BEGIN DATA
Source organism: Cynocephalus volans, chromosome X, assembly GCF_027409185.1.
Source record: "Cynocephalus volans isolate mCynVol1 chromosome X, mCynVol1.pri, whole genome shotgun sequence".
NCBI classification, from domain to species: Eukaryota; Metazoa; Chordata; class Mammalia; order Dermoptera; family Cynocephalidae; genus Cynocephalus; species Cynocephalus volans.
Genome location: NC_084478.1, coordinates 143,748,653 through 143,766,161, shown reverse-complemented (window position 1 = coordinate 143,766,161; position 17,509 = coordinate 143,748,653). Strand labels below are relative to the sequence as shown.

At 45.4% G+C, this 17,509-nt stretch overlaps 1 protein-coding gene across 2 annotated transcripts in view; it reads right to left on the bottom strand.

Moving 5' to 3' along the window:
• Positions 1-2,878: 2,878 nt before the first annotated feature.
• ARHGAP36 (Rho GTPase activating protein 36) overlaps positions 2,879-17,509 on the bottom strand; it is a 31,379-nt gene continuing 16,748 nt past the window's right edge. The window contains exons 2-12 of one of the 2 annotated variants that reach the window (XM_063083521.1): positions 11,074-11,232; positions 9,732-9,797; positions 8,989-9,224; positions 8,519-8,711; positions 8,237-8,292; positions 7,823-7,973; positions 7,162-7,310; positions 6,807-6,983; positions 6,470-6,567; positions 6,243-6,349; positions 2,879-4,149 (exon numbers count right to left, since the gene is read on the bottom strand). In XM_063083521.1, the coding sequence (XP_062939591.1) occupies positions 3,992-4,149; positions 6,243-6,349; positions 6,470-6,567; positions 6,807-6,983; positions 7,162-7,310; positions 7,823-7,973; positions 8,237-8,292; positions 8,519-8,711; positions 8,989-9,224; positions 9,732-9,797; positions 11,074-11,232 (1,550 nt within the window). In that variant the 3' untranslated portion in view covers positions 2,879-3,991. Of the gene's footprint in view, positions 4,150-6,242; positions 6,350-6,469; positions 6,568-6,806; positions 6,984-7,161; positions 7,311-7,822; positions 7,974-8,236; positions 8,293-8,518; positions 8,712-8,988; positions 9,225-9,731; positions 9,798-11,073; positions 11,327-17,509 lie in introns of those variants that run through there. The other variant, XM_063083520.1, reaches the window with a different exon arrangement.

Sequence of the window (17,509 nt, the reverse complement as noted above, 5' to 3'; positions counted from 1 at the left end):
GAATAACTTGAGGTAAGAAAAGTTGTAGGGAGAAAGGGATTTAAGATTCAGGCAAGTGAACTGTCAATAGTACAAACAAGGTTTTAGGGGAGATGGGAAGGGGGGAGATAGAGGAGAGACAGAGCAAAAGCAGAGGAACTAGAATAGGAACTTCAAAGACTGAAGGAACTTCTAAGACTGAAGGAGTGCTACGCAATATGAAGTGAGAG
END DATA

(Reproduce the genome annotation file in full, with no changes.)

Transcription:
Source organism: Cynocephalus volans, chromosome X, assembly GCF_027409185.1.
Source record: "Cynocephalus volans isolate mCynVol1 chromosome X, mCynVol1.pri, whole genome shotgun sequence".
NCBI classification, from domain to species: Eukaryota; Metazoa; Chordata; class Mammalia; order Dermoptera; family Cynocephalidae; genus Cynocephalus; species Cynocephalus volans.
Genome location: NC_084478.1, coordinates 143,748,653 through 143,766,161, shown reverse-complemented (window position 1 = coordinate 143,766,161; position 17,509 = coordinate 143,748,653). Strand labels below are relative to the sequence as shown.

At 45.4% G+C, this 17,509-nt stretch overlaps 1 protein-coding gene across 2 annotated transcripts in view; it reads right to left on the bottom strand.

Moving 5' to 3' along the window:
• Positions 1-2,878: 2,878 nt before the first annotated feature.
• ARHGAP36 (Rho GTPase activating protein 36) overlaps positions 2,879-17,509 on the bottom strand; it is a 31,379-nt gene continuing 16,748 nt past the window's right edge. The window contains exons 2-12 of one of the 2 annotated variants that reach the window (XM_063083521.1): positions 11,074-11,232; positions 9,732-9,797; positions 8,989-9,224; positions 8,519-8,711; positions 8,237-8,292; positions 7,823-7,973; positions 7,162-7,310; positions 6,807-6,983; positions 6,470-6,567; positions 6,243-6,349; positions 2,879-4,149 (exon numbers count right to left, since the gene is read on the bottom strand). In XM_063083521.1, the coding sequence (XP_062939591.1) occupies positions 3,992-4,149; positions 6,243-6,349; positions 6,470-6,567; positions 6,807-6,983; positions 7,162-7,310; positions 7,823-7,973; positions 8,237-8,292; positions 8,519-8,711; positions 8,989-9,224; positions 9,732-9,797; positions 11,074-11,232 (1,550 nt within the window). In that variant the 3' untranslated portion in view covers positions 2,879-3,991. Of the gene's footprint in view, positions 4,150-6,242; positions 6,350-6,469; positions 6,568-6,806; positions 6,984-7,161; positions 7,311-7,822; positions 7,974-8,236; positions 8,293-8,518; positions 8,712-8,988; positions 9,225-9,731; positions 9,798-11,073; positions 11,327-17,509 lie in introns of those variants that run through there. The other variant, XM_063083520.1, reaches the window with a different exon arrangement.

Sequence of the window (17,509 nt, the reverse complement as noted above, 5' to 3'; positions counted from 1 at the left end):
GAATAACTTGAGGTAAGAAAAGTTGTAGGGAGAAAGGGATTTAAGATTCAGGCAAGTGAACTGTCAATAGTACAAACAAGGTTTTAGGGGAGATGGGAAGGGGGGAGATAGAGGAGAGACAGAGCAAAAGCAGAGGAACTAGAATAGGAACTTCAAAGACTGAAGGAACTTCTAAGACTGAAGGAGTGCTACGCAATATGAAGTGAGAG